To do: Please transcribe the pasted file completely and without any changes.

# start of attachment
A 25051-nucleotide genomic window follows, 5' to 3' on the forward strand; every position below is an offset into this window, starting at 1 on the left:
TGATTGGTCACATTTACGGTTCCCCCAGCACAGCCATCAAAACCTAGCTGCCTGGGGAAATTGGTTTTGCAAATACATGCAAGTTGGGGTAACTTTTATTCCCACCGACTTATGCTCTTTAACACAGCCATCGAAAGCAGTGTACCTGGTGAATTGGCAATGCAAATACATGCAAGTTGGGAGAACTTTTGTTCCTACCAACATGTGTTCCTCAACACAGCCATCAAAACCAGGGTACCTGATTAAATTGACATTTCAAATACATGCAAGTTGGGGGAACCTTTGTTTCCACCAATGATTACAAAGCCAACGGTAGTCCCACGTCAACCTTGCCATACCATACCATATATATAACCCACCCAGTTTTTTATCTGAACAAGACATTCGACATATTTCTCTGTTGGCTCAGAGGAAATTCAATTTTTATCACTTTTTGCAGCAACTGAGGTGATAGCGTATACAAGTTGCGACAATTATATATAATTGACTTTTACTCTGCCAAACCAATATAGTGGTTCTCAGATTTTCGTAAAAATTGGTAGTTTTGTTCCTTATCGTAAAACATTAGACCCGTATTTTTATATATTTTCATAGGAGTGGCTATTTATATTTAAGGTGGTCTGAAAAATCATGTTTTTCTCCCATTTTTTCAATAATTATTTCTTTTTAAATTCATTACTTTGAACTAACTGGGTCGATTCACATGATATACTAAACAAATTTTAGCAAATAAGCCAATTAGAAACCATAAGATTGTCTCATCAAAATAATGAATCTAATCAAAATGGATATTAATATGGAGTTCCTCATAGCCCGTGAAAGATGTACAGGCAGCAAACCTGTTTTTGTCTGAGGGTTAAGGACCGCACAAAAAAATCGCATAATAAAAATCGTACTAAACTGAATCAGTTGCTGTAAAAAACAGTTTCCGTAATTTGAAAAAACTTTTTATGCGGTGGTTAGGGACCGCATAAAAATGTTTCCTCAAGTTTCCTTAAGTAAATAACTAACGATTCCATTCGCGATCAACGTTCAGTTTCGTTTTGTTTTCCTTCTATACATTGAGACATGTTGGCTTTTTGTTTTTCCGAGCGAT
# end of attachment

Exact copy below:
A 25051-nucleotide genomic window follows, 5' to 3' on the forward strand; every position below is an offset into this window, starting at 1 on the left:
TGATTGGTCACATTTACGGTTCCCCCAGCACAGCCATCAAAACCTAGCTGCCTGGGGAAATTGGTTTTGCAAATACATGCAAGTTGGGGTAACTTTTATTCCCACCGACTTATGCTCTTTAACACAGCCATCGAAAGCAGTGTACCTGGTGAATTGGCAATGCAAATACATGCAAGTTGGGAGAACTTTTGTTCCTACCAACATGTGTTCCTCAACACAGCCATCAAAACCAGGGTACCTGATTAAATTGACATTTCAAATACATGCAAGTTGGGGGAACCTTTGTTTCCACCAATGATTACAAAGCCAACGGTAGTCCCACGTCAACCTTGCCATACCATACCATATATATAACCCACCCAGTTTTTTATCTGAACAAGACATTCGACATATTTCTCTGTTGGCTCAGAGGAAATTCAATTTTTATCACTTTTTGCAGCAACTGAGGTGATAGCGTATACAAGTTGCGACAATTATATATAATTGACTTTTACTCTGCCAAACCAATATAGTGGTTCTCAGATTTTCGTAAAAATTGGTAGTTTTGTTCCTTATCGTAAAACATTAGACCCGTATTTTTATATATTTTCATAGGAGTGGCTATTTATATTTAAGGTGGTCTGAAAAATCATGTTTTTCTCCCATTTTTTCAATAATTATTTCTTTTTAAATTCATTACTTTGAACTAACTGGGTCGATTCACATGATATACTAAACAAATTTTAGCAAATAAGCCAATTAGAAACCATAAGATTGTCTCATCAAAATAATGAATCTAATCAAAATGGATATTAATATGGAGTTCCTCATAGCCCGTGAAAGATGTACAGGCAGCAAACCTGTTTTTGTCTGAGGGTTAAGGACCGCACAAAAAAATCGCATAATAAAAATCGTACTAAACTGAATCAGTTGCTGTAAAAAACAGTTTCCGTAATTTGAAAAAACTTTTTATGCGGTGGTTAGGGACCGCATAAAAATGTTTCCTCAAGTTTCCTTAAGTAAATAACTAACGATTCCATTCGCGATCAACGTTCAGTTTCGTTTTGTTTTCCTTCTATACATTGAGACATGTTGGCTTTTTGTTTTTCCGAGCGAT